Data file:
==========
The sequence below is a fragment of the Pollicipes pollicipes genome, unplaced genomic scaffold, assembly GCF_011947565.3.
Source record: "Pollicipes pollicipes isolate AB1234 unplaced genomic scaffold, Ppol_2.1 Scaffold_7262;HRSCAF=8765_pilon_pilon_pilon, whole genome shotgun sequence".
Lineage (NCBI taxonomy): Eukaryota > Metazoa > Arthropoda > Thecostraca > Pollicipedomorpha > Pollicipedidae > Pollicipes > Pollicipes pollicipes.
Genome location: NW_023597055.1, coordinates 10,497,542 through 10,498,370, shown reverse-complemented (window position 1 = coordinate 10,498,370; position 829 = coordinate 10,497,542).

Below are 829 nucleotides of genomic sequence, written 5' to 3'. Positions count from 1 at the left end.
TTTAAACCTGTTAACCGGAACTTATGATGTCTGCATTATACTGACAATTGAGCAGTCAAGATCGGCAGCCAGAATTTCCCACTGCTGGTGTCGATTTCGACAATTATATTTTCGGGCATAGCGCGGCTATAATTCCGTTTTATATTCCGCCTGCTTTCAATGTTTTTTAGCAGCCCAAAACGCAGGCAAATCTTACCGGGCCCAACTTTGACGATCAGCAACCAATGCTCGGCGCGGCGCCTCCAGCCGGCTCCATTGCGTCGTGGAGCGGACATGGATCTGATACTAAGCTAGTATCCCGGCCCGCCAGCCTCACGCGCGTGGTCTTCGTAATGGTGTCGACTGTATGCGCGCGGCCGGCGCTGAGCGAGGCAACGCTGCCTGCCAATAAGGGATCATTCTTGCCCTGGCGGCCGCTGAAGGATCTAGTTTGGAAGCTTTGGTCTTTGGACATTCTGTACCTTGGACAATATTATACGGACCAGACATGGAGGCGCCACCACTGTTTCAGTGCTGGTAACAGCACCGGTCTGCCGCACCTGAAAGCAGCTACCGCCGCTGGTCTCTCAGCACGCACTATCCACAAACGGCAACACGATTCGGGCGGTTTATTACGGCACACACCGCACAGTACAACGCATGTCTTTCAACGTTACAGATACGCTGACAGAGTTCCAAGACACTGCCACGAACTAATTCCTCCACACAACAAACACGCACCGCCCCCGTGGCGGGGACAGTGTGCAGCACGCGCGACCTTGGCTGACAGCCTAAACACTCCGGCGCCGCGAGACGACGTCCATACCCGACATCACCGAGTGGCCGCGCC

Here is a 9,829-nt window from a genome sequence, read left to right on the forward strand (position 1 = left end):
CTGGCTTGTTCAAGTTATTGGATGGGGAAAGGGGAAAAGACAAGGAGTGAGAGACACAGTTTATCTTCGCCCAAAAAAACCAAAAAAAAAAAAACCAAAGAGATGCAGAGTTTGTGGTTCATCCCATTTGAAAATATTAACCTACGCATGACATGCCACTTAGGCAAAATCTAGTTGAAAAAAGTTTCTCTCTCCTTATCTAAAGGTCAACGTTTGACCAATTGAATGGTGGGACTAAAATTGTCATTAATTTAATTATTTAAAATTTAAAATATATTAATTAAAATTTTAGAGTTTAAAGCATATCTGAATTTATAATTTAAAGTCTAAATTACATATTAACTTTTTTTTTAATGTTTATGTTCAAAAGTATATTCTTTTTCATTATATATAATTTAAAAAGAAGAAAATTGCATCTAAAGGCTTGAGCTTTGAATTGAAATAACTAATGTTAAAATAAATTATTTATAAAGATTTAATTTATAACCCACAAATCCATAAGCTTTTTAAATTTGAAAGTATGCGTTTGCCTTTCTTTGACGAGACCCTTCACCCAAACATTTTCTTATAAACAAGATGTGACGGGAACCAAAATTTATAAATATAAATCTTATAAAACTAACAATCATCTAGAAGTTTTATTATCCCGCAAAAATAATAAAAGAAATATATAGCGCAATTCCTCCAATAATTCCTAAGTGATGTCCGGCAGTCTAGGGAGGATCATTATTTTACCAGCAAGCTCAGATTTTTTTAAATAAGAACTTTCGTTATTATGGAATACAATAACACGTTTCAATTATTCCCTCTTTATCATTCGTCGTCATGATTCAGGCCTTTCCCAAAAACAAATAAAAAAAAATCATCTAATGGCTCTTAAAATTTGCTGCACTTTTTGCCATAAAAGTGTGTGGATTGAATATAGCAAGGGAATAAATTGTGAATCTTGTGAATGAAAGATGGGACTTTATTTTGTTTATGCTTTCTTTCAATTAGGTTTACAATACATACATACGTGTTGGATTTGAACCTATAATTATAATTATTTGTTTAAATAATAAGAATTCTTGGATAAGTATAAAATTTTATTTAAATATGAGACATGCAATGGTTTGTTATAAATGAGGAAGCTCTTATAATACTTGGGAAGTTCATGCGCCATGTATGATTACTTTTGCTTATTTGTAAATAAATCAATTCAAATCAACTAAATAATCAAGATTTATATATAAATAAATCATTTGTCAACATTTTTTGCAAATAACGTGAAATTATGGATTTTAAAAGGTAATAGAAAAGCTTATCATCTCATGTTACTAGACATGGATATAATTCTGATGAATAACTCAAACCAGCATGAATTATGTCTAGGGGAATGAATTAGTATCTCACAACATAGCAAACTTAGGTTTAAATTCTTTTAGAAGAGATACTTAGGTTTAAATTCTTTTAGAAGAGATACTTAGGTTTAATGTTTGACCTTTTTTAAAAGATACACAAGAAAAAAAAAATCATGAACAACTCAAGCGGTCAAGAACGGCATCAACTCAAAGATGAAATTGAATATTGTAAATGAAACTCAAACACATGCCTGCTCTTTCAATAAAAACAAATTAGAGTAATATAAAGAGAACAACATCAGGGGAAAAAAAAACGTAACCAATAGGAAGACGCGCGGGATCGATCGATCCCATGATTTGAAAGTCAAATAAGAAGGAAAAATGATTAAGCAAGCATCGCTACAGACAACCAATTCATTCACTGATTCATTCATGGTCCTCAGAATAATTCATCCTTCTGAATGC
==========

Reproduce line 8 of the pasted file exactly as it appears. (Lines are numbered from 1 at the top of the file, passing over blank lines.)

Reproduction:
CTGGCTTGTTCAAGTTATTGGATGGGGAAAGGGGAAAAGACAAGGAGTGAGAGACACAGTTTATCTTCGCCCAAAAAAACCAAAAAAAAAAAAACCAAAGAGATGCAGAGTTTGTGGTTCATCCCATTTGAAAATATTAACCTACGCATGACATGCCACTTAGGCAAAATCTAGTTGAAAAAAGTTTCTCTCTCCTTATCTAAAGGTCAACGTTTGACCAATTGAATGGTGGGACTAAAATTGTCATTAATTTAATTATTTAAAATTTAAAATATATTAATTAAAATTTTAGAGTTTAAAGCATATCTGAATTTATAATTTAAAGTCTAAATTACATATTAACTTTTTTTTTAATGTTTATGTTCAAAAGTATATTCTTTTTCATTATATATAATTTAAAAAGAAGAAAATTGCATCTAAAGGCTTGAGCTTTGAATTGAAATAACTAATGTTAAAATAAATTATTTATAAAGATTTAATTTATAACCCACAAATCCATAAGCTTTTTAAATTTGAAAGTATGCGTTTGCCTTTCTTTGACGAGACCCTTCACCCAAACATTTTCTTATAAACAAGATGTGACGGGAACCAAAATTTATAAATATAAATCTTATAAAACTAACAATCATCTAGAAGTTTTATTATCCCGCAAAAATAATAAAAGAAATATATAGCGCAATTCCTCCAATAATTCCTAAGTGATGTCCGGCAGTCTAGGGAGGATCATTATTTTACCAGCAAGCTCAGATTTTTTTAAATAAGAACTTTCGTTATTATGGAATACAATAACACGTTTCAATTATTCCCTCTTTATCATTCGTCGTCATGATTCAGGCCTTTCCCAAAAACAAATAAAAAAAAATCATCTAATGGCTCTTAAAATTTGCTGCACTTTTTGCCATAAAAGTGTGTGGATTGAATATAGCAAGGGAATAAATTGTGAATCTTGTGAATGAAAGATGGGACTTTATTTTGTTTATGCTTTCTTTCAATTAGGTTTACAATACATACATACGTGTTGGATTTGAACCTATAATTATAATTATTTGTTTAAATAATAAGAATTCTTGGATAAGTATAAAATTTTATTTAAATATGAGACATGCAATGGTTTGTTATAAATGAGGAAGCTCTTATAATACTTGGGAAGTTCATGCGCCATGTATGATTACTTTTGCTTATTTGTAAATAAATCAATTCAAATCAACTAAATAATCAAGATTTATATATAAATAAATCATTTGTCAACATTTTTTGCAAATAACGTGAAATTATGGATTTTAAAAGGTAATAGAAAAGCTTATCATCTCATGTTACTAGACATGGATATAATTCTGATGAATAACTCAAACCAGCATGAATTATGTCTAGGGGAATGAATTAGTATCTCACAACATAGCAAACTTAGGTTTAAATTCTTTTAGAAGAGATACTTAGGTTTAAATTCTTTTAGAAGAGATACTTAGGTTTAATGTTTGACCTTTTTTAAAAGATACACAAGAAAAAAAAAATCATGAACAACTCAAGCGGTCAAGAACGGCATCAACTCAAAGATGAAATTGAATATTGTAAATGAAACTCAAACACATGCCTGCTCTTTCAATAAAAACAAATTAGAGTAATATAAAGAGAACAACATCAGGGGAAAAAAAAACGTAACCAATAGGAAGACGCGCGGGATCGATCGATCCCATGATTTGAAAGTCAAATAAGAAGGAAAAATGATTAAGCAAGCATCGCTACAGACAACCAATTCATTCACTGATTCATTCATGGTCCTCAGAATAATTCATCCTTCTGAATGC